You have learned all the grammatical rules of English and yet have somehow managed to speak English as a foreigner does. You often leave out articles, deciding that they are unnecessary for comprehension 
You have forgotten the words good and delicious, everything is tasty or not so tasty. 
You make weird sounds in conversation to express agreement, annoyance, surprise or just comprehension. In fact you are not really sure if you can actually speak Armenian, or you have just learned to imitate sounds. 
You can’t help but to wonder if that tickle in the back of your throat is due to the fact that last week you went outside without your socks.
You get into a random taxi from the street and without you saying a word he takes you to your house. In fact, you are not even sure if that taxi driver was from your town, still not strange.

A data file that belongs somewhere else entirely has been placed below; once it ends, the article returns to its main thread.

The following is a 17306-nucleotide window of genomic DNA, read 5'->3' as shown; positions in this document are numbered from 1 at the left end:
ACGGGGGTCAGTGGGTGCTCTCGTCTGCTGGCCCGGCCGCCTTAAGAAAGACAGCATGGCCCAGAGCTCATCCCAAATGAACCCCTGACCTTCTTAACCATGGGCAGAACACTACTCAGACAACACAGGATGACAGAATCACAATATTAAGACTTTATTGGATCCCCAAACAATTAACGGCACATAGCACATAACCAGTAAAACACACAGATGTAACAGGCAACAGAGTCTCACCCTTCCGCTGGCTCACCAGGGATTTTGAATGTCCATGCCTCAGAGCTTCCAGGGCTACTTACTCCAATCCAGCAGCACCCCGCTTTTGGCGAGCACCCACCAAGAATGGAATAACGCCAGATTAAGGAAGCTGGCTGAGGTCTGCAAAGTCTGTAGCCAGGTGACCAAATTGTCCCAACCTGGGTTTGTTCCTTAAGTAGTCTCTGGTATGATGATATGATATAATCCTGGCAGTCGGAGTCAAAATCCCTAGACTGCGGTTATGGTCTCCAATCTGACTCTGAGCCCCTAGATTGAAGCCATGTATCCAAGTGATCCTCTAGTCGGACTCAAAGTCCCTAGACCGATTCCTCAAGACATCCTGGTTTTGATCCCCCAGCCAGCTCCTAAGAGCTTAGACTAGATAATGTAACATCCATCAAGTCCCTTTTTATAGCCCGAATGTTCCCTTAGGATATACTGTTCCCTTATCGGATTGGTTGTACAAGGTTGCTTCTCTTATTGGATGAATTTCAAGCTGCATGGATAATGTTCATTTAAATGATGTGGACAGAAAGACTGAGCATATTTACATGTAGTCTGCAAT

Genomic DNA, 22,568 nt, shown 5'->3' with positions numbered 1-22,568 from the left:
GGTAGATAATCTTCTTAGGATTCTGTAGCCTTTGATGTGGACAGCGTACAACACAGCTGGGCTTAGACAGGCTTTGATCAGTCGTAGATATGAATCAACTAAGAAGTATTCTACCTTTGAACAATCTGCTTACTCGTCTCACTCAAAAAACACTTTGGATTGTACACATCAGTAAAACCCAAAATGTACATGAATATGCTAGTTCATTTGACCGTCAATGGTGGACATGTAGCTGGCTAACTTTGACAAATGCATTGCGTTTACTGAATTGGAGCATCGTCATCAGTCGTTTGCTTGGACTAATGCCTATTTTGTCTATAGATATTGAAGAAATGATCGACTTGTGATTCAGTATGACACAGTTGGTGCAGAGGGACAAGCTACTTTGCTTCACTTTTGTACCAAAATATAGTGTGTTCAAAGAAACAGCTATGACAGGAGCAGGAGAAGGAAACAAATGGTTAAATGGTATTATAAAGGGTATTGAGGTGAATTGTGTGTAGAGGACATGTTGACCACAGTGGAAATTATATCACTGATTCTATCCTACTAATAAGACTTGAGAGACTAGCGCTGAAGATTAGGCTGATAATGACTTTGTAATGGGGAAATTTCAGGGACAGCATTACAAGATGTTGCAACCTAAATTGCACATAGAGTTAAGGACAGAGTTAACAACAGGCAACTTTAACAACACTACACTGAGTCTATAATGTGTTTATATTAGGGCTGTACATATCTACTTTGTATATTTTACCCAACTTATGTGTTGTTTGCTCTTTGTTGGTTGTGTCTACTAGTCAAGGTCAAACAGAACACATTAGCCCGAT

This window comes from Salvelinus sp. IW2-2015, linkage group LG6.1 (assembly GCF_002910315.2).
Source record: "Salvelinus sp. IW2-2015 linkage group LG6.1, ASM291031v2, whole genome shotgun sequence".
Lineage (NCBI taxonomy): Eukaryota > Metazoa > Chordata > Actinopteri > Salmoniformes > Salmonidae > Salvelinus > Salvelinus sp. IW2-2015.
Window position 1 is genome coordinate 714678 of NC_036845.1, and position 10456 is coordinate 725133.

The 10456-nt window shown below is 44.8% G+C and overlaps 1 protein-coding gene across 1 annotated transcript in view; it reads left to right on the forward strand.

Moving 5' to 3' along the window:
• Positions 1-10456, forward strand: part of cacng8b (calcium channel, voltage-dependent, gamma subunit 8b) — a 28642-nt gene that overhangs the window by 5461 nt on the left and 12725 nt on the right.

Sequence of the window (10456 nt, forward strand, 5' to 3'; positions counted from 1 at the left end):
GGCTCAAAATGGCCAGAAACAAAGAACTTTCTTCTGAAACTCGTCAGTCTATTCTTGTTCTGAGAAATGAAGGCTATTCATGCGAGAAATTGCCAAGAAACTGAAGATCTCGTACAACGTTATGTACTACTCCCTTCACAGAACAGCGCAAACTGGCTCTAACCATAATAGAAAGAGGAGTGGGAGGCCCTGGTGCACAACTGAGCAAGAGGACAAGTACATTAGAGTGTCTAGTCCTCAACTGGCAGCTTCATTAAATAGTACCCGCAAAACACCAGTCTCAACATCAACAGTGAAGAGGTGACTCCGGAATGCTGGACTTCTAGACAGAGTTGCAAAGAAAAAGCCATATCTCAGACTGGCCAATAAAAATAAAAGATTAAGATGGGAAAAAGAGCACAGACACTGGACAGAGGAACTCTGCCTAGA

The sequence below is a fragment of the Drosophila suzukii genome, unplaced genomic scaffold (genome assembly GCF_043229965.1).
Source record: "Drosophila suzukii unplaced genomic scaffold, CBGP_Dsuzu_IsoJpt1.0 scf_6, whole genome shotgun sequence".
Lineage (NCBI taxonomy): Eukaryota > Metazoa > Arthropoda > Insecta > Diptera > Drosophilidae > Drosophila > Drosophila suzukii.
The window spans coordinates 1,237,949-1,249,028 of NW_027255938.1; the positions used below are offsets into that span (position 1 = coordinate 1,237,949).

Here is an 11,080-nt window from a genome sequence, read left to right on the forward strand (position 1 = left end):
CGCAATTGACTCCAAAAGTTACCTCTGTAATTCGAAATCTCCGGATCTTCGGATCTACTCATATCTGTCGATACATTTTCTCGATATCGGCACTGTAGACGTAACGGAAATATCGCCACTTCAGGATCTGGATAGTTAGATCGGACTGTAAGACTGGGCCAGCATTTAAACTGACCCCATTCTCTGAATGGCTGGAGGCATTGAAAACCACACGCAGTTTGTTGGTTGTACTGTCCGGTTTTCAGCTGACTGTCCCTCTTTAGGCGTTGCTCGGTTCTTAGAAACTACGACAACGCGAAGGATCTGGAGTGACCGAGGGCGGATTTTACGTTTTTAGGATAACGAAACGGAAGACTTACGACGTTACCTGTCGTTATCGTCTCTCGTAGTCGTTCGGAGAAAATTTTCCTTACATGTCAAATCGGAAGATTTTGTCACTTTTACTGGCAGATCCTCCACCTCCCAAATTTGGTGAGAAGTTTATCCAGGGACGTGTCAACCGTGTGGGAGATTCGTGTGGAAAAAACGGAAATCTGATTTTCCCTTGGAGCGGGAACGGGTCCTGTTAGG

At one time you had a bus schedule for your town memorized, but now you can’t remember what the official times are, you just go when you feel like it
Standing in a van full of people for a 45 minute drive is nothing unusual 
You no longer reach for a seatbelt that is never there 
You don’t think it’s strange for people to watch you do mundane things. Getting a haircut is not a spectator sport? Could have fooled me 
You no longer try to create lines out of chaos. You need to pay your bills? Squeeze in front of the twenty other people standing in a crowd at the teller, then make yourself as big as possible by holding your elbows out, and throw money at the teller. Don’t make eye contact with anyone, and don’t show weakness. 
You’ve jumped onto a crowded bus and without even thinking hand your purse over to a stranger so you can grab onto the back of someone’s chair
A mother enters a crowded marshutka and there are no seats. You offer her yours, but she refuses and instead plops a baby onto your lap. You tell the baby that you want to eat it and smile as if this is the most normal thing in the world, and in some way it really is...

1 comment:

  1. hahahhaha! I sooo enjoyed this blog little girl :)